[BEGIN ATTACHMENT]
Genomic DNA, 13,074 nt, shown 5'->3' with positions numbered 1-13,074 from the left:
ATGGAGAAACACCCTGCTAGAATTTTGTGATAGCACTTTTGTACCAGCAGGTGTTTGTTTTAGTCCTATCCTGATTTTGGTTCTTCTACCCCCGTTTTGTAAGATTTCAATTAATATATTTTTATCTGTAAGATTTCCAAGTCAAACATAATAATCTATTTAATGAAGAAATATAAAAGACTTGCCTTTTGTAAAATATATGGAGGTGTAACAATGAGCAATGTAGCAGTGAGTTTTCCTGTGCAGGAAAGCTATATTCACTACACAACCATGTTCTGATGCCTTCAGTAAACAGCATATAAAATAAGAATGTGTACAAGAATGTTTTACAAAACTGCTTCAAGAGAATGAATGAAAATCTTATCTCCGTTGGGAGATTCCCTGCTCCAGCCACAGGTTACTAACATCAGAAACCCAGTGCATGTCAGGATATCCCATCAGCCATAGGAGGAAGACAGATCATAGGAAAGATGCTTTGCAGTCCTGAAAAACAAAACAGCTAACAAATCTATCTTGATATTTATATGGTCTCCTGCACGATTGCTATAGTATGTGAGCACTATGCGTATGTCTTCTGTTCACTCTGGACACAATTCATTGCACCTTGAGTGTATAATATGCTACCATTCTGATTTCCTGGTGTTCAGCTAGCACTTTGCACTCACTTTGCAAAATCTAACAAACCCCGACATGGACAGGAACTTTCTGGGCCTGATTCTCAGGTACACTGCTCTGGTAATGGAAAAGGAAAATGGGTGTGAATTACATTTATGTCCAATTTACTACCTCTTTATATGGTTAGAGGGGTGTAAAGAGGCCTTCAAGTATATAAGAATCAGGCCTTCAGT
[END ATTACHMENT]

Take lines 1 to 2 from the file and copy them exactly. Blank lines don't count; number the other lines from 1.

Genomic DNA, 13,074 nt, shown 5'->3' with positions numbered 1-13,074 from the left:
ATGGAGAAACACCCTGCTAGAATTTTGTGATAGCACTTTTGTACCAGCAGGTGTTTGTTTTAGTCCTATCCTGATTTTGGTTCTTCTACCCCCGTTTTGTAAGATTTCAATTAATATATTTTTATCTGTAAGATTTCCAAGTCAAACATAATAATCTATTTAATGAAGAAATATAAAAGACTTGCCTTTTGTAAAATATATGGAGGTGTAACAATGAGCAATGTAGCAGTGAGTTTTCCTGTGCAGGAAAGCTATATTCACTACACAACCATGTTCTGATGCCTTCAGTAAACAGCATATAAAATAAGAATGTGTACAAGAATGTTTTACAAAACTGCTTCAAGAGAATGAATGAAAATCTTATCTCCGTTGGGAGATTCCCTGCTCCAGCCACAGGTTACTAACATCAGAAACCCAGTGCATGTCAGGATATCCCATCAGCCATAGGAGGAAGACAGATCATAGGAAAGATGCTTTGCAGTCCTGAAAAACAAAACAGCTAACAAATCTATCTTGATATTTATATGGTCTCCTGCACGATTGCTATAGTATGTGAGCACTATGCGTATGTCTTCTGTTCACTCTGGACACAATTCATTGCACCTTGAGTGTATAATATGCTACCATTCTGATTTCCTGGTGTTCAGCTAGCACTTTGCACTCACTTTGCAAAATCTAACAAACCCCGACATGGACAGGAACTTTCTGGGCCTGATTCTCAGGTACACTGCTCTGGTAATGGAAAAGGAAAATGGGTGTGAATTACATTTATGTCCAATTTACTACCTCTTTATATGGTTAGAGGGGTGTAAAGAGGCCTTCAAGTATATAAGAATCAGGCCTTCAGT